For many Americans, religion—particularly Christianity—is intrinsically valuable. We appreciate religiously motivated behavior primarily because it honors God and serves our fellow man.
But an increasing number of our fellow citizens are agnostic about God and skeptical that religion provides much benefit to our neighbors. This summer a Pew Research survey found that while a majority of U.S. adults still say religious institutions contribute either “a great deal” (19 percent) or “some” (38 percent) to solving important social problems, four-in-ten (39 percent) now say religious institutions make little to no contribution in this area. A minority of religious “nones” (38 percent) say religious institutions contribute at least some help to solving social problems, compared with, for example, 65 percent of Protestants who say the same.
This skepticism about religion’s value to society lead researchers Brian and Melissa Grim to conduct a study, recently published in the Interdisciplinary Journal of Research on Religion, that shows how religion contributes to the U.S. economy. “Given the division of opinion on religion’s contribution to American society,” say the authors, “this present study seeks to shed light on the topic by making an estimate of religion’s socio-economic value to society. Indeed, we should know if the decline in religion is likely to have negative economic consequences.”
Their study provide three estimates of the value of faith to U.S. society. The first and most conservative estimate takes into account only the revenues of faith-based organizations falling into several sectors (education, healthcare, local congregational activities, charities, media, and food). The second estimate takes into account the fair market value of congregational social services and contribution of businesses with religious roots. Their third, higher-end estimate based on the annual household incomes of America’s religiously affiliated population.
By their most conservative estimate, the economic contribution of the religion sector to the U.S. society is roughly $378 billion a year: healthcare ($161.0 billion), local congregational activities ($83.8 billion), education ($74.0 billion), charities ($44.3 billion), media ($0.9 billion), and food ($14.4 billion).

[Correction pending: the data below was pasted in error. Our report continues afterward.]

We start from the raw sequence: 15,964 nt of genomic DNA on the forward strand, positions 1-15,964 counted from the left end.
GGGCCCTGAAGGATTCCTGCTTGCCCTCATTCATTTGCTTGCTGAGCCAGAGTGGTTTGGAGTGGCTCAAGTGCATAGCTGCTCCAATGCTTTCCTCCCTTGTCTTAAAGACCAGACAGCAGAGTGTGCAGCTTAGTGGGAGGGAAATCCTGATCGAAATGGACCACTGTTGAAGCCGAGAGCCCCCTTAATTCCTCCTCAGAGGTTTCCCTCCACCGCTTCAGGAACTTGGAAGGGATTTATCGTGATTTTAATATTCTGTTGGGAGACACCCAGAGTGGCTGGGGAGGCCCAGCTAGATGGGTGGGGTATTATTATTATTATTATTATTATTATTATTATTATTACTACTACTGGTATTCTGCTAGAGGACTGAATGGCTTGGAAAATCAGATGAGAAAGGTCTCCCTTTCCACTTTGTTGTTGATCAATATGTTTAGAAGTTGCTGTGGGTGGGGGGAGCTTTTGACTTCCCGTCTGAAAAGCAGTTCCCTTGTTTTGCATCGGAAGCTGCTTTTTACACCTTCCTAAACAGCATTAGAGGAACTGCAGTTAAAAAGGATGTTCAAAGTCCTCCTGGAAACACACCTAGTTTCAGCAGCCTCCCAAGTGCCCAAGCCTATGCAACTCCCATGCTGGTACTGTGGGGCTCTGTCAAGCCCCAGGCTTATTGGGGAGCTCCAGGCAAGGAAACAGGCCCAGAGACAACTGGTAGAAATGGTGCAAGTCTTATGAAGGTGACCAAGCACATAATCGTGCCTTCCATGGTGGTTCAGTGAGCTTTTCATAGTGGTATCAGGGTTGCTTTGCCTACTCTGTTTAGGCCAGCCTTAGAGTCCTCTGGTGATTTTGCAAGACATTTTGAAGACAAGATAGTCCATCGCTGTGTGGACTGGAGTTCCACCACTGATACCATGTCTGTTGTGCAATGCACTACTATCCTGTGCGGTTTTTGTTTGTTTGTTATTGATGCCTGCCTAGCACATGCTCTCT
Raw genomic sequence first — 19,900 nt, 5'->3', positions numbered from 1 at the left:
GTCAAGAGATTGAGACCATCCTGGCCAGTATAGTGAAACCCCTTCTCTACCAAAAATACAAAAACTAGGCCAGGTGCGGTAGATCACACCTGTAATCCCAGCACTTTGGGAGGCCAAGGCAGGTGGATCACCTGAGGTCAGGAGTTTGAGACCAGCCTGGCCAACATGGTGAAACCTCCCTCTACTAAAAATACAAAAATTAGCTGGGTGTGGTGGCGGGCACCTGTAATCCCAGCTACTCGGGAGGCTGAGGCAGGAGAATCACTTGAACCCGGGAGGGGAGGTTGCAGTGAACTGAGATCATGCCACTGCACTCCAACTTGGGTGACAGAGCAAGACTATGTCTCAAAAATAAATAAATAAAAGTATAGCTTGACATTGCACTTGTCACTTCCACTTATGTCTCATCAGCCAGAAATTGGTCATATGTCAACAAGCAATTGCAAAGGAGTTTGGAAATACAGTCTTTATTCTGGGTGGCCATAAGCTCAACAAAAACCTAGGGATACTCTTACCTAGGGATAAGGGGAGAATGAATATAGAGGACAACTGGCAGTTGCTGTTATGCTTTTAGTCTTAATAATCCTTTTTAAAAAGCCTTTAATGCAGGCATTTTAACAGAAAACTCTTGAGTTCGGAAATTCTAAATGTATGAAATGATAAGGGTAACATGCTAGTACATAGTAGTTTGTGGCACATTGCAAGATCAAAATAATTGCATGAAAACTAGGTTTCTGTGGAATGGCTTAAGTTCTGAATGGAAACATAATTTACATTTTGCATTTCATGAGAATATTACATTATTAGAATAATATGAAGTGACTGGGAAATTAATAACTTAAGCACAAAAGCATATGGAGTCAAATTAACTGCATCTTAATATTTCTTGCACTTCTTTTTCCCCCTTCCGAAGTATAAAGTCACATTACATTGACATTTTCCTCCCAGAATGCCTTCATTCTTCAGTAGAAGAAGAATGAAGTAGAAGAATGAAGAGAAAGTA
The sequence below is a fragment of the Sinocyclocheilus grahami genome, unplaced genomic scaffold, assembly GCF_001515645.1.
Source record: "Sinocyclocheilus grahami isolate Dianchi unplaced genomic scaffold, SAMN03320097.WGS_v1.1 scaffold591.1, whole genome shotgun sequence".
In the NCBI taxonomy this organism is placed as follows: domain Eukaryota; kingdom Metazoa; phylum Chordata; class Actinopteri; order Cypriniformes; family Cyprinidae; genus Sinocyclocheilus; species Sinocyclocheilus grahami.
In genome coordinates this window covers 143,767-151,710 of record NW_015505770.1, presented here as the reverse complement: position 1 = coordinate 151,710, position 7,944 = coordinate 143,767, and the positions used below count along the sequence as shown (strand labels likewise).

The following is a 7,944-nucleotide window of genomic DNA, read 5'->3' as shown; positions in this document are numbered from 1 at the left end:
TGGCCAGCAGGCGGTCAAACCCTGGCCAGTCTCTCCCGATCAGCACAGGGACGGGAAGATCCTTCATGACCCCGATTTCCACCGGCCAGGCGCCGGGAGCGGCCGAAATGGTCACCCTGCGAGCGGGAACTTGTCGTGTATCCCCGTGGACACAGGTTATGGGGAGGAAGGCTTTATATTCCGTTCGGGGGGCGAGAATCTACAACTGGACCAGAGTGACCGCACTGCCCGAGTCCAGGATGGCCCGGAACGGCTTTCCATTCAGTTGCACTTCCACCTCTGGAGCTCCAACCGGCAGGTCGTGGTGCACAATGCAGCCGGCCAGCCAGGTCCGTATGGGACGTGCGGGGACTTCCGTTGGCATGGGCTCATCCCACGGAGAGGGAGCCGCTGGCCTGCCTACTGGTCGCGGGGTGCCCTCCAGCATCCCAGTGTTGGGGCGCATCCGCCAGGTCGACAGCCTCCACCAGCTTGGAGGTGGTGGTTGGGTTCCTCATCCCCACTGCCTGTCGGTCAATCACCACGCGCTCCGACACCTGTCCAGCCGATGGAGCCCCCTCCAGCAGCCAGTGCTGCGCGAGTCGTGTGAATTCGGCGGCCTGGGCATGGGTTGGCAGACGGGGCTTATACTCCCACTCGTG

Their second estimate shows a contribution of about $1.2 trillion. Faith-based healthcare networks contribute $161 billion annually (13.9 percent of the total contribution of religion to the U.S. economy). Congregations contribute about $327 billion annually (28.2 percent), plus an additional $91.3 billion if schools and daycare are taken into account (together making 36.1 percent of the total). Higher education adds $46.8 billion annually (4 percent), charities add $95.2 billion annually (8.2 percent), and businesses add $438 billion annually, slightly more than a third of the total (37.8 percent).
Their third estimate is based on recognition that “many, if not most people of faith, aim to conduct their affairs (to some extent, however imperfectly) guided by and inspired by their religious ideals.” This higher-end estimate is based on the household incomes of religiously affiliated Americans, and places the value of faith to U.S. society at $4.8 trillion annually, or the equivalent of nearly a third of America’s gross domestic product (GDP).
The study discuss the limitations of this type of research but note that it provides a “useful starting point for further studies of the socio-economic contributions of religion.”
By whatever estimate we use, though, the result provides support for the economic benefit of faith on society. “The data are clear,” say the researchers. “Religion is a highly significant sector of the American economy.”